psi = pm.math.invlogit(x_b + eta).flatten() #note the eta spatial random effect added to x_b
    w_a =, alpha)
    d = pm.math.invlogit(w_a)
    # z = pm.Bernoulli('z', psi, shape=n)
    # prob = z[index] * d
    prob = psi[index] * d
    obs = pm.Bernoulli('y', p=prob, observed=y_r)
    trace = pm.sample(10000, tune=1000, cores=1, chains=1) #it throws a Processor error if I dont set cores to 1.

So I ran the model without the constraint and the alpha0, alpha1 and beta1 parameters return reasonable values, but beta0 samples are completely off plus the standard error is huge, as can be seen from the above plots. Plus the tail of tau is unusually long because the mean should be very close to zero instead of being that large. I am sure correctly including the constraint somehow in the model without errors being thrown should improve the samples of beta0 (As confirmed by the direct gibbs model I built a while ago using mathematical derivations to obtain the full conditional distributions to sample from).

So what do you think can be done to improve this sampling while making sure to incorporate the constraint?

looking at the beta_0 is seems it is just sampled from the prior. I dont have time right now, but for CAR model you can have a look at this detail doc: Maybe you can get some inspirations.

Unfortunately for me I’ve already read the doc you linked and it hasn’t been of much help. CAR is fairly easy to implement since the prior for eta has a proper Normal distribution. The ICAR model im dealing with is much more of a challenge since the prior is improper, and implementing that sum-to-zero constraint is my biggest concern right now.

Thanks for your time, you can always come back and offer input when you can.

I tried to run your code but I dont have the information of Q
There are some good discussion on this on the Stan discourse:

Maybe you can try similar strategy here to put a soft constraint, using potential class (this is something that added to the model logp):

s = theano.shared(0.001)
with pm.Model() as m:
    eta = ... # the definition of your eta that is unconstrained
    pm.Potential('soft_sum', pm.Normal.dist(0, s*n).logp(eta.sum()))
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Sorry, I forgot to include the code I used to generate the Q matrix, Here it is:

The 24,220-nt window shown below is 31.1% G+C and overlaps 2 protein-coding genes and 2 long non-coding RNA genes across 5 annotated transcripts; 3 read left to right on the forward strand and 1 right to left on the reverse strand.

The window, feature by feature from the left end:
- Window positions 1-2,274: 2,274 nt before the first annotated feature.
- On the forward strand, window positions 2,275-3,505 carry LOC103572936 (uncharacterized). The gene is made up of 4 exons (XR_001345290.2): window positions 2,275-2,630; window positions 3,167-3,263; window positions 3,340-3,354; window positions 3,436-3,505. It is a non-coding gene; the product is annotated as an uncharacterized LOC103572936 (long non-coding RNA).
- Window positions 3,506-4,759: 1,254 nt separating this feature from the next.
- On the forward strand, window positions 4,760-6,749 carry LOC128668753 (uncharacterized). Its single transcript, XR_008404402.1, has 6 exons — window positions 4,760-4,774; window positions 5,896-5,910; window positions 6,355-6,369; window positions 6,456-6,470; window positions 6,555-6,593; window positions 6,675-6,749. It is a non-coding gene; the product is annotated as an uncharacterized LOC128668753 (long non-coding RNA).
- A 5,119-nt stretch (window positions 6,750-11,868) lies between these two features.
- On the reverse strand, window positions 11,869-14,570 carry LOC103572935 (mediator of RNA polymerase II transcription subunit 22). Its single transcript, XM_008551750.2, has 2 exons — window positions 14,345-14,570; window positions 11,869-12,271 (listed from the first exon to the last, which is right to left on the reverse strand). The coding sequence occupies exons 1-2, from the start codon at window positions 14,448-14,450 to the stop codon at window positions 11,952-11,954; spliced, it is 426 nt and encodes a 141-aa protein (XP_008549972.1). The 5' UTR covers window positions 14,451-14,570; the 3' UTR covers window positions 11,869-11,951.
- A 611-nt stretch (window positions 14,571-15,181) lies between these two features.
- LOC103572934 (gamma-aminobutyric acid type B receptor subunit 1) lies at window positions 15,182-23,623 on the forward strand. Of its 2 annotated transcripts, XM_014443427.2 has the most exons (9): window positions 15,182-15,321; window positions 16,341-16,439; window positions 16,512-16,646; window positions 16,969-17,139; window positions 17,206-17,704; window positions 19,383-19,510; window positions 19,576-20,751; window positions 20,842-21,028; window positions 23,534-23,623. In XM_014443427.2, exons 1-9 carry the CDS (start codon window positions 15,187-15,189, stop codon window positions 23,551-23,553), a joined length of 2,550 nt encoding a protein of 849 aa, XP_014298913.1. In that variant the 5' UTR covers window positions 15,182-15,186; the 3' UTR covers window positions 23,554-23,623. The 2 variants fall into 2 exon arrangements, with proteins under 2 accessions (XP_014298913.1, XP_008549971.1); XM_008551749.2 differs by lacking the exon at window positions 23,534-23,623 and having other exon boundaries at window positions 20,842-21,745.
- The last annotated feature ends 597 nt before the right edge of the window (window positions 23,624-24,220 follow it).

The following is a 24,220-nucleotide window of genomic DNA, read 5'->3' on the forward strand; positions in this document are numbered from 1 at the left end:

A = np.random.choice([0,1], size=n*n, p=[0.995,0.005]).reshape(n, n)
    A = np.tril(A).T + np.tril(A)
    A[np.diag_indices_from(A)] = 0
    D = np.diag(A.sum(axis=1))
    Q = D - A
    Q = Q.astype(np.float64, copy=False)

I looked into the link you posted and the discussion was very interesting. I incorperated the soft-sum constraint as you suggested and it seems to have fixed my issue, atleast for the simulated dataset I used.

When I tried it on a real dataset, it provided very different estimates compared to the ICAR model I built and the Restricted Spatial Regression model output (both of which shared very similar posterior estimates). I will have to experiment with different soft-sums on the real data and see if estimation can be improved.

by the way, is there a way to run the sampler in parallel without running into this error?
BrokenProcessPool: A process in the executor was terminated abruptly while the future was running or pending.

Thank you so much for your help!

1 Like

Just want to jump in and ask a question about the unidentifiable issue regarding to including normalization within the model block. In the book “Data Analysis Using Regression and Multilevel/Hierarchical Models” Chap 19.4 and 19.5, they suggest adding “Redundant parameters” to intentionally make hierarchical models non-identifiable to speed up the convergence of the Gibbs sampler. And in this blog post( ), a similar reparameterization trick was applied to the solve the “funnel” problem in the MC convergence. I think I’m a little fuzzy about when will these reparameterization tricks cause a problem and how to implement them properly? Thank you!

In thomas’ blog post the reparameterization is not a normalization. And I have not read the book, although speeding up Gibbs sampler is quite different than speeding up HMC, likely it is depending on different heuristics. Maybe you should open a new post to discuss this more in depth.

I am trying to implement an ICAR model as well at the moment. As it seems you have fixed the issue, would you mind pasting your working code as an example? I am convinced many other users of pymc3 will benefit greatly from it.
Thank you very much!